Dr. Amy Bonifas has seen the impacts of air pollution on children. As a Brooklyn Center physician, she does all she can to protect her patients from asthma and other respiratory diseases, but she says doctors can’t do it alone. They need help.
On Monday, President Obama took a common-sense step in approving the first limits on carbon pollution from power plants. In Minnesota, power plants cause one-third of carbon pollution emissions, but until this week, these emissions faced no national limits. The Clean Power Plan will cut carbon emissions nationwide by 32 percent by 2030.
What does this mean for Minnesota? The plan sets individual state goals and adopts a flexible approach that lets Minnesota choose how to reach its goal. The state can tailor its plan with a mix of renewable energy, energy efficiency, switching to cleaner fuels or running efficient plants more often.
This means we can account for the different energy requirements in the diverse regions of our state and ensure that our continued transition to a new-energy economy takes care of those businesses and families from older-energy industries. But one thing is clear: Minnesota knows how to clean up its energy and succeed economically at the same time.
Indeed, we have a bipartisan history of collaboration on clean energy that has worked well for the state. In 2007, Gov. Tim Pawlenty signed one of the nation’s strongest such standards, requiring utilities to provide 25 percent of their electricity from renewable energy by 2025. It has been a huge success. Every Minnesota utility is on track to meet its goals. Xcel Energy alone is adding enough wind turbines to power 200,000 homes and enough solar panels to power 61,000 homes, a tenfold increase in Minnesota’s solar capacity.
Minnesota also adopted an energy-efficiency standard in 2007, because the cheapest energy is the energy you never produce. And in 2013, we passed a community solar law to help customers of all types benefit from solar energy. Importantly, changes to Minnesota’s final Clean Power Plan goals give our state credit for being a clean-energy leader.
Our investments in clean energy and energy efficiency mean jobs for Minnesotans. Today, Minnesota has more than 15,000 jobs in the clean-energy sector. In fact, nationwide the renewable-energy economy is booming, and there are already more solar industry jobs than coal jobs in the U.S.
While we may not produce coal in our state, we do produce sun and wind in abundance. This has benefited Minnesota farmers and landowners, who have received millions in payments from clean-energy leases.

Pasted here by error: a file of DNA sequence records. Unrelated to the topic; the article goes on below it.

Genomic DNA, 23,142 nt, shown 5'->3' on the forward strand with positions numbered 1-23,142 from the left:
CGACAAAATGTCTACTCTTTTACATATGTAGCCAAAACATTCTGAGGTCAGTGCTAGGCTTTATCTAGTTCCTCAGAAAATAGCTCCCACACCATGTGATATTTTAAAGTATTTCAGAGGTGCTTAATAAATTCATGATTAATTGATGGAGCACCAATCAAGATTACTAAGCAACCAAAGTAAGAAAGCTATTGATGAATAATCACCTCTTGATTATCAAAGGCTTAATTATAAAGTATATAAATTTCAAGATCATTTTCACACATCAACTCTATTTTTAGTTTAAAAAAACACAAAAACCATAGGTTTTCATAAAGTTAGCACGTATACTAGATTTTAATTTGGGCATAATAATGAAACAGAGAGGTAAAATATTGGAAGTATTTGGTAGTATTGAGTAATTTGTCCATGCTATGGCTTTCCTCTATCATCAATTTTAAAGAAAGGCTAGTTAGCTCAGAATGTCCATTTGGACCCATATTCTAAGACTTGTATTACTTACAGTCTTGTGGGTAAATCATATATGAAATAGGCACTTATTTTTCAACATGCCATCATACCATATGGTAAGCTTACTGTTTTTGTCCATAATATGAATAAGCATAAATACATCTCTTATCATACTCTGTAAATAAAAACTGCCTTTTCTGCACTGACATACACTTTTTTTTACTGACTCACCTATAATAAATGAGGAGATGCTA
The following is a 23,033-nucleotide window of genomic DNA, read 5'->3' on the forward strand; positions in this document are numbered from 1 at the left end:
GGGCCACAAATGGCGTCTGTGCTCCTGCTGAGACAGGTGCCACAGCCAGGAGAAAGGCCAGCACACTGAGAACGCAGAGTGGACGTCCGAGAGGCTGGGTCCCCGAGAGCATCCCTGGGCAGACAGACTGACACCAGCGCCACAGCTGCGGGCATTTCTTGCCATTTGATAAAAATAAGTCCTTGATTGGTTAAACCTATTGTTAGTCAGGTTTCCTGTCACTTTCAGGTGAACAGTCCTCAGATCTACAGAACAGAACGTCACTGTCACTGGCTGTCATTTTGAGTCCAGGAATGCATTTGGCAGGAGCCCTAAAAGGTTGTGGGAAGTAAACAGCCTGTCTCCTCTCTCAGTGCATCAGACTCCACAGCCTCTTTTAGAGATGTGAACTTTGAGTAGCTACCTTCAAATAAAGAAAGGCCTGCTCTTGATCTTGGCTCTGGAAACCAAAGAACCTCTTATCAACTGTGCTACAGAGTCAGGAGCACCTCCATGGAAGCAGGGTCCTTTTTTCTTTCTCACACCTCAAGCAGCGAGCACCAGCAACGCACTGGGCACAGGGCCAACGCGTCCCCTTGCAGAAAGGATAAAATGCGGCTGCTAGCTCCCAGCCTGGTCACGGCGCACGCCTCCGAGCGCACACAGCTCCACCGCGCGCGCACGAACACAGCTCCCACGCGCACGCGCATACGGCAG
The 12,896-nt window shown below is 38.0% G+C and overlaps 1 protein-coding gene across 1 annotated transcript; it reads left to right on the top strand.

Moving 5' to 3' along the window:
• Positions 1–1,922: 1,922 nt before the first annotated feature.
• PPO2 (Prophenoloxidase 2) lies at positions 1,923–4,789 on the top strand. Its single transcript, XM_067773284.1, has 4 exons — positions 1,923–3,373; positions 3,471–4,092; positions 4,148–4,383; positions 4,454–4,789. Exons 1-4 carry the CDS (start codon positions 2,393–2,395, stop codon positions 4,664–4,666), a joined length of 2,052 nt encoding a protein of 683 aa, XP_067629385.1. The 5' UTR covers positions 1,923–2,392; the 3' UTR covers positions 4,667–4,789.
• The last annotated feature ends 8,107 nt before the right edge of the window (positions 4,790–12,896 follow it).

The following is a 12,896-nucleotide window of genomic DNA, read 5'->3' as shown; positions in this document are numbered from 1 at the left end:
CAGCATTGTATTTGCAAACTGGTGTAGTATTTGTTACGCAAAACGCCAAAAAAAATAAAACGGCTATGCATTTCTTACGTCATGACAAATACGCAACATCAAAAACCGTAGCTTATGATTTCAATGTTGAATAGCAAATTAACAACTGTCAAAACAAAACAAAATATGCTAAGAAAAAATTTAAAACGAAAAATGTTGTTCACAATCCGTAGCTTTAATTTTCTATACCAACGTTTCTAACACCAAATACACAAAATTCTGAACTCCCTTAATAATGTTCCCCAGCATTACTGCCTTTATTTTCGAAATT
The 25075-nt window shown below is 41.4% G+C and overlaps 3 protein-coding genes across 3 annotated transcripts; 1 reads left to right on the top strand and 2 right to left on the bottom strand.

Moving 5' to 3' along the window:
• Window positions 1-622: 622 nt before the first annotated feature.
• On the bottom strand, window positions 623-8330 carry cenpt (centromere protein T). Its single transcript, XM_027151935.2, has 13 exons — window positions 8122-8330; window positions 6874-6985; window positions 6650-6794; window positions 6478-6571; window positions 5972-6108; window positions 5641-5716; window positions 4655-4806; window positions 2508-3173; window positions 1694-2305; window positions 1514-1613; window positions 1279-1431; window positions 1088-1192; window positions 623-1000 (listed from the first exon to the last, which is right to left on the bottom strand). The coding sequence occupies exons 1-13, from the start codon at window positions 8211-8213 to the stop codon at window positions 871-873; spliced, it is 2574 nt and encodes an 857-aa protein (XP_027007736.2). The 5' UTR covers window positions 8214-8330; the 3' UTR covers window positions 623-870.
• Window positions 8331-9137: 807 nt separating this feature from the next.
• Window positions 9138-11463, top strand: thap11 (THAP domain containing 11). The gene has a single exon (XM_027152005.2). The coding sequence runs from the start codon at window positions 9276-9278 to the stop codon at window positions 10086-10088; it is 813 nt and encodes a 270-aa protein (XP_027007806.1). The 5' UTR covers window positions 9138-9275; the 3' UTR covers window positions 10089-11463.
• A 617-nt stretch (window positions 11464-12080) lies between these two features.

Opponents of the Clean Power Plan will make unfounded claims about its costs. But the truth is that it will save Minnesotans money both on their electric bills and on their medical bills.
Minnesotans already saved $1.5 billion on their energy bills between 2010 and 2014 from energy-efficiency improvements. The Environmental Protection Agency (EPA) estimates that the Clean Power Plan will further reduce electricity bills by 7 percent, saving families $85 a year by 2030.
The plan also will protect our health. The EPA projects that it will stop 3,600 premature deaths and prevent up to 90,000 asthma attacks in children. That means fewer patients Bonifas has to treat in her clinic. A recent state report found that air pollution in the Twin Cities alone contributes to the deaths of 2,000 people a year, with the heaviest impact on areas with more people of color and higher poverty.
We are already seeing the impacts of a changing climate in Minnesota. Seven of the top 10 warmest years on record came in the last 15 years. We used to call them 1,000-year floods, but we may have to rename them, since Minnesota has had four in the last decade, at great cost to our communities. In addition, the warming of Lake Mille Lacs due to climate change is one culprit behind the lake’s walleye decline.
The Clean Power Plan will cut pollution, protect our health, and preserve our environment now and for future generations. We know we need to act. We know how to act. It’s time to act. We Minnesotans are ready to clean up our power.
Keith Ellison, a Democrat, represents Minnesota’s Fifth District in the U.S. House. Paul Thissen, DFL-Minneapolis, is minority leader in the Minnesota House.